In 1994, a subset of CD11c immature DCs, with low MHC class II expression were identified. Called plasmacytoid DCs (pDCs), they induce Th2 cell differentiation in response to certain stimuli and are specialized to respond to viral infections with production of type I interferons [90, 91].

Both, myeloid DCs and pDCs may support neuroinflammation. Chronic neuroinflammation includes not only extended activation and proliferation of microglia, as mentioned previously, but also increased levels of proinflammatory cytokines. This prolonged inflammation affects the BBB and impairs its integrity. Normally, the BBB protects the brain from circulating immune cells such as DCs. In HD, the chronic neuroinflammation may weaken the BBB thus leading to infiltration of DCs that may additionally contain mhtt and further foster pathogenic immune responses [23, 92].

In summary, the influence of myeloid DCs and pDCs in pathology of HD is critically discussed. There is still a lack of good markers to distinguish between monocytes and bona fide DCs. Thus, a specific effect of DCs in HD cannot be delineated to date.

4.2. T Cells

Elevated T-cell responses and a shift in CD4+ and CD8+ cell populations were observed in different neurodegenerative disorders. For example, CD4+ T cells were found in the substantia nigra in PD patients and there was an alteration of CD4+ and CD8+ T cells in AD [93, 94].

In contrast, T cells were not numerically increased in postmortem human HD tissue [38]. Silvestroni and coworkers analyzed the striatum, cortex, and cerebellum from postmortem HD patients using quantitative real-time PCR. As a result, they assumed that neuroinflammation in HD is solely based on interaction of microglia, neurons, and macroglia. In contrast, some evidence for a role of T cells in HD has emerged from studies that measured elevated T-cell responses to specific antigens as well as shifts in CD4+ and CD8+ cell populations in the CNS [93]. However, functional studies and comprehensive immunological analysis on T cells in HD have not been largely performed to date. In summary, the involvement of T cells as a causative factor in disease pathology is still difficult to verify, and further studies are needed to decipher the exact role of different T-cell subsets in HD, especially with a focus on regulatory T cells (see also what follows for Th2 cells).

4.3. IL-4

IL-4 is an anti-inflammatory cytokine, which is involved in the adaptive immune system and is regarded as a signature factor of “Th2” T helper cells. Moreover, IL-4 induces B-cell class switching, upregulates MHC II class production and is also involved in tolerance and induction of regulatory T cells. Consequently, IL-4 decreases the production of Th1 cells, macrophages, IFN-γ, and IL-12. In line, IL-4 increases the production of M2 macrophages under conditions of IL-10 and TGF-β secretion while inhibiting classical activation of macrophages into M1 cells [95]. In concert with the repair function of M2 macrophages, IL-4 actions result in diminished neuroinflammation. Thus, IL-4 may be an interesting regulatory factor in HD.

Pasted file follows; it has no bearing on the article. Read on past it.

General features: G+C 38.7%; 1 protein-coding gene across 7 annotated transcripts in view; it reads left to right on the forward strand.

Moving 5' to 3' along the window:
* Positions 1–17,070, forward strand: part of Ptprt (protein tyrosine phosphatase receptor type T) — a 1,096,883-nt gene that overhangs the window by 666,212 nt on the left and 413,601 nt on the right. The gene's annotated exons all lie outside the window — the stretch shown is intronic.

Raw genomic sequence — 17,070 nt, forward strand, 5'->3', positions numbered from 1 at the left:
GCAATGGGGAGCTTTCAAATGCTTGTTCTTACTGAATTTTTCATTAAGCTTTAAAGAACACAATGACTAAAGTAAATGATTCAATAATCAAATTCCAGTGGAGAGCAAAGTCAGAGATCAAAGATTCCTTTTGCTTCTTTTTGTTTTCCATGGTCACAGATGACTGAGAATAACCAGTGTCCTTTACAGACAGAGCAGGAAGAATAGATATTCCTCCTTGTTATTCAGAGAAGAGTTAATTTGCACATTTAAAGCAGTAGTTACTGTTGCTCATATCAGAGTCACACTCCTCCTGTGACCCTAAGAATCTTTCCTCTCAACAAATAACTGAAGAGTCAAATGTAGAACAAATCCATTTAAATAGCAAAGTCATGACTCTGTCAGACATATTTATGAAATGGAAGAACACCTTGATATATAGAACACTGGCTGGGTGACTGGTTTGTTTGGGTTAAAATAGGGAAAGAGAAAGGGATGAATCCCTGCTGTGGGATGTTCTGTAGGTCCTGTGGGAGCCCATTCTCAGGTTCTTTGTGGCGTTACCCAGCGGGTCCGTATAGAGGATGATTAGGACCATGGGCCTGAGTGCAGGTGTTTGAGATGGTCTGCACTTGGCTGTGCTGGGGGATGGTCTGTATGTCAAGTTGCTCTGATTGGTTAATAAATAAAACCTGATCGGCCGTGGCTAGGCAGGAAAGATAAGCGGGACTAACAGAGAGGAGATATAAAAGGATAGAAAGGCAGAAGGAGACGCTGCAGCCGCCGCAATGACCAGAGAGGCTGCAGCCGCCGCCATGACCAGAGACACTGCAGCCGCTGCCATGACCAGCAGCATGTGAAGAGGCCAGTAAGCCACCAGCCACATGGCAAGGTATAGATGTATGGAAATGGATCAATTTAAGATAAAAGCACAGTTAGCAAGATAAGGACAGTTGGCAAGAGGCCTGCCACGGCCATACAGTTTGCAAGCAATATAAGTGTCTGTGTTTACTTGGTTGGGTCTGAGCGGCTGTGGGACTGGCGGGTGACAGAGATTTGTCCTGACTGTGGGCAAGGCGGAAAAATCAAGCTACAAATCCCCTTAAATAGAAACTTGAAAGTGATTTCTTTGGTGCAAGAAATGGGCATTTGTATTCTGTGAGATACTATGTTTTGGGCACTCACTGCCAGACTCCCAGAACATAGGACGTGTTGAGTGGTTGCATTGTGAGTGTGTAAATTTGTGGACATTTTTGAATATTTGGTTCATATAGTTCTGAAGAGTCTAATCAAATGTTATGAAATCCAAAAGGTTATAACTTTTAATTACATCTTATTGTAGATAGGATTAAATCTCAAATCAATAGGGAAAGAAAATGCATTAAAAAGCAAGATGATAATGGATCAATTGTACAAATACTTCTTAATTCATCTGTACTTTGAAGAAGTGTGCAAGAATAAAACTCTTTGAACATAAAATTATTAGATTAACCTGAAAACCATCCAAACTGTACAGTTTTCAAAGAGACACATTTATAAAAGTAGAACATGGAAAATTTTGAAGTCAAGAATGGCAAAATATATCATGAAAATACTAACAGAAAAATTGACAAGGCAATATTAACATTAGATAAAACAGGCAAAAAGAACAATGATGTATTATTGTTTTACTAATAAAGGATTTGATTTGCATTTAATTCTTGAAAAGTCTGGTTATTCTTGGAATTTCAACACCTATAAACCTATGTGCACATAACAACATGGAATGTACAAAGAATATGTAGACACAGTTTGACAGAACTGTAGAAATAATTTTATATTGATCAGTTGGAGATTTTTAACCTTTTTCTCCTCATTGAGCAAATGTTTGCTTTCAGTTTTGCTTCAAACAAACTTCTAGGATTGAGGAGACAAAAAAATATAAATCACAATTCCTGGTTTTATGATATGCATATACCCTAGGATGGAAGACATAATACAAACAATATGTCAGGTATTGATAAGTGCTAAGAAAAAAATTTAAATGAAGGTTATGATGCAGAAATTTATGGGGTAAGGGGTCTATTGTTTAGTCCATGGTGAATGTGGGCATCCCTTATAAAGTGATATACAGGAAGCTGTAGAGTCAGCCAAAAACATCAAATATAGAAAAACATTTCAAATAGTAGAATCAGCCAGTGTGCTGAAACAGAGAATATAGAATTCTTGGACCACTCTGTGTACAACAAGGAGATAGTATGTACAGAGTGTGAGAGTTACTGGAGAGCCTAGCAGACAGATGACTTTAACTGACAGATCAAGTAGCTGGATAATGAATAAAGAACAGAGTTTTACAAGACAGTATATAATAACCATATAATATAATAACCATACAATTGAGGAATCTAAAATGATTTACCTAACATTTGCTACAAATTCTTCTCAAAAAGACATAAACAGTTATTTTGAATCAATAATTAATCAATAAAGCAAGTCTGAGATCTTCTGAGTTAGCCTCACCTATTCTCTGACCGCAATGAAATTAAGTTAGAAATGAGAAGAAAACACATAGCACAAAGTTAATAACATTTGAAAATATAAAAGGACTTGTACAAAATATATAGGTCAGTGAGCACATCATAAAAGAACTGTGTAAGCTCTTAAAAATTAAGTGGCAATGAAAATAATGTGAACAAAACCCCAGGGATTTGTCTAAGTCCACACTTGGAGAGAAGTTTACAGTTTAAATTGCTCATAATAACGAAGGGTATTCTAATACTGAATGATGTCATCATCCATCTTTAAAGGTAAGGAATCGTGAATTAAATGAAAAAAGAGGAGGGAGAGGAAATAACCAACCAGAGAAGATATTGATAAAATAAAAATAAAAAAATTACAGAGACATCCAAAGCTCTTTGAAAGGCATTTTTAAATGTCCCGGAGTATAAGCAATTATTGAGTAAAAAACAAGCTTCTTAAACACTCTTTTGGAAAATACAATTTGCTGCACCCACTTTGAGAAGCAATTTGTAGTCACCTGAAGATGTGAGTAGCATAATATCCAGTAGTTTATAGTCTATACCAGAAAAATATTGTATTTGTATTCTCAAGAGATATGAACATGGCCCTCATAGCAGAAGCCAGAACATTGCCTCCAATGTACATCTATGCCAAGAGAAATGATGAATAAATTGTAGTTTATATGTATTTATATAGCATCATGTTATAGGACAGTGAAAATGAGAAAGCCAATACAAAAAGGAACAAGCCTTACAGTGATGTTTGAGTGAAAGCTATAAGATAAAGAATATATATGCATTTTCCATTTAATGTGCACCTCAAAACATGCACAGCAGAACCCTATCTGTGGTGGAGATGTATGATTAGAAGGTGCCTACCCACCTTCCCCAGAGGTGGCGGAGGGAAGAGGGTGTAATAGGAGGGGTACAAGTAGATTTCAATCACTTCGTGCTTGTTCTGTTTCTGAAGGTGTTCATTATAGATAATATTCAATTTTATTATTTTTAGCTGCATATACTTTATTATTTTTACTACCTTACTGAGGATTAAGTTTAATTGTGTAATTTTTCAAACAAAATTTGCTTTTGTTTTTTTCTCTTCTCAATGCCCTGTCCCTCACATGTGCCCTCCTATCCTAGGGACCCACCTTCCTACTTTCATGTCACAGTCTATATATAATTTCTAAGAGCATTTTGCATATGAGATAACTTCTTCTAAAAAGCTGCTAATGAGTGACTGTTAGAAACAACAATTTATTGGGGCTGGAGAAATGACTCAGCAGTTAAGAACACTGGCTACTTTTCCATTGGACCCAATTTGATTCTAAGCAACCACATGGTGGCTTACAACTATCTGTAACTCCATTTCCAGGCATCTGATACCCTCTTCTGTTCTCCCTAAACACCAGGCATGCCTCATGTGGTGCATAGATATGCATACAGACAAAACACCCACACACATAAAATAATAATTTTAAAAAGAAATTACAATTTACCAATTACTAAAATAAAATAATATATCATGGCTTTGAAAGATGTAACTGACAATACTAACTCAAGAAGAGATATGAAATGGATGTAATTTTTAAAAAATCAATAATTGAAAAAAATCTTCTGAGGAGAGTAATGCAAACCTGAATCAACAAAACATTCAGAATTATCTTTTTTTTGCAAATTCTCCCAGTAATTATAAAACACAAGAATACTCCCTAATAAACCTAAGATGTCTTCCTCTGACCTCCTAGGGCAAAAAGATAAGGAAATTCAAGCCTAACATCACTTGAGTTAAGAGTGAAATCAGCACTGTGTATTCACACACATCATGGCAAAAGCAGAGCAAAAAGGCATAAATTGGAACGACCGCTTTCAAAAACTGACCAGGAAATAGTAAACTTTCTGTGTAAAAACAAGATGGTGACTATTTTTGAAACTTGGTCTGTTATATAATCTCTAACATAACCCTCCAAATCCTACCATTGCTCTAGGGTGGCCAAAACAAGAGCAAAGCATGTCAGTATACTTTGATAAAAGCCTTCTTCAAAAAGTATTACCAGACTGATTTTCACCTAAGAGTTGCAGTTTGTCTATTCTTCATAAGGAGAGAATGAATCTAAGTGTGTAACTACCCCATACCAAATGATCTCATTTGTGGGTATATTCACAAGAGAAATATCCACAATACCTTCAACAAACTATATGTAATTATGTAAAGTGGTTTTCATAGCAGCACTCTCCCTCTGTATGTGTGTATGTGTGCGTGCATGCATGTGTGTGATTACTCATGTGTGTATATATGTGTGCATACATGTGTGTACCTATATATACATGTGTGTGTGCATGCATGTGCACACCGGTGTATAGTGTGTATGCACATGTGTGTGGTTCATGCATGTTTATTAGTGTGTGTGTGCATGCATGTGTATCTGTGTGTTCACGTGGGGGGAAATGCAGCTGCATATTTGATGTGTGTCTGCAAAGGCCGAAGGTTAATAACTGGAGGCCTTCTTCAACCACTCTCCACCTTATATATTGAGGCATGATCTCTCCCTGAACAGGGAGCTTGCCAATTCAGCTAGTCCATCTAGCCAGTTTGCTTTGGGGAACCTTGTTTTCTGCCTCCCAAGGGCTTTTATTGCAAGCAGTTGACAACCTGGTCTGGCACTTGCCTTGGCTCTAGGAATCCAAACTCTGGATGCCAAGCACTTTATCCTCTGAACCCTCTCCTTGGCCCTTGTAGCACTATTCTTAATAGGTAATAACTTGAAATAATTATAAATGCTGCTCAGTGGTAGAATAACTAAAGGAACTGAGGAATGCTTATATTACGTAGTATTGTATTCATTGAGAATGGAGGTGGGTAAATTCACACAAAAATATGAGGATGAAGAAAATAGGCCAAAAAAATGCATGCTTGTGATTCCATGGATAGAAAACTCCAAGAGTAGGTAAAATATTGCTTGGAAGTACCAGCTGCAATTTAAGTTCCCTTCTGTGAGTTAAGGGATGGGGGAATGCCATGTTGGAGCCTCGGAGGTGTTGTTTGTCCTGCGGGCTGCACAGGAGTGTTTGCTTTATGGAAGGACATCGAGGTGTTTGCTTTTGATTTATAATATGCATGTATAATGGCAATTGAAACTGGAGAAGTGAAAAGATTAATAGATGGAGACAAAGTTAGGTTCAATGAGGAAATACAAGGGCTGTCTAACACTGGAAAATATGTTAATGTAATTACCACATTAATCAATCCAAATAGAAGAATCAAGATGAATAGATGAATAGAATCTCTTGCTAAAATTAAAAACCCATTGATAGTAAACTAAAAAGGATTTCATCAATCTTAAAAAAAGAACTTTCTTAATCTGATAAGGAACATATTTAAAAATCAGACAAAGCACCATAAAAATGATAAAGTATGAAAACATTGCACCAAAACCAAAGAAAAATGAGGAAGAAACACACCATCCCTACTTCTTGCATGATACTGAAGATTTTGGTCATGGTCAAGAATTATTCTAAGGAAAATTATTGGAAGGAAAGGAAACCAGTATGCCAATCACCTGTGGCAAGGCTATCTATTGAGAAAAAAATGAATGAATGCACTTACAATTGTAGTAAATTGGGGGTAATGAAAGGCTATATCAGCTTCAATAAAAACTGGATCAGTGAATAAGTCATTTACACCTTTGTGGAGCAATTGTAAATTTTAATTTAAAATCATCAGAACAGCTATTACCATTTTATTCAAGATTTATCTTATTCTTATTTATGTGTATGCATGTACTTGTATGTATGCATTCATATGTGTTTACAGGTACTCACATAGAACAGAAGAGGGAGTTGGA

Yet, the exact role of regulatory cytokines T cells and Th2 cells in neurodegenerative diseases is not exactly known. There may be beneficial effects on regeneration involving BDNF or IL-4, but detailed mechanisms are still not completely understood [96]. In plasma samples from HD mutation carriers, IL-4 levels were significantly increased compared to control subjects [23]. This fact emphasizes the hypothesis that the adaptive immune system does play a role in HD. The increase of IL-4 and in line IL-10 both in HD patients and in the CNS as well as peripherally also in HD mouse models was mainly seen in late stages of the disease [23]. This may implicate an adaptive response to chronic immune activation, possibly involving monocytes/macrophages and “Th2” cells.

In summary, the data mentioned previously support meaningful interactions between immune cells and neurodegeneration in HD. Of note, migration deficits seen in immune cells in both, HD patients and mouse models, may be an initial step in early immunological changes and may lead to elevation of proinflammatory cytokines and chemokines in HD.

5. Conclusions

In summary, there is a large body of evidence for a pivotal role of neuroinflammation in the development of several neurodegenerative diseases. Yet, the exact underlying inflammatory pathomechanisms and the definite impact of the innate and adaptive immune system in HD pathology are still not fully understood. It is not verified yet if changes in the immune system which may trigger or may be triggered by, for example, neuronal death are the cause or the consequence of HD pathology. However, an activation of the immune system in HD is not doubted and was clearly proven by the elevated expression of cytokines such as IL-6 in mouse models and symptomatic as well as presymptomatic patients. Furthermore, activation of CNS innate immune cells in HD, such as microglia and astrocytes, is one of the universal components of neuroinflammation, and these cell types are directly implicated in the pathogenesis of several neurodegenerative diseases. Therefore, the contribution of inflammation to neurodegeneration in HD is strongly suggested but not definitely demonstrated.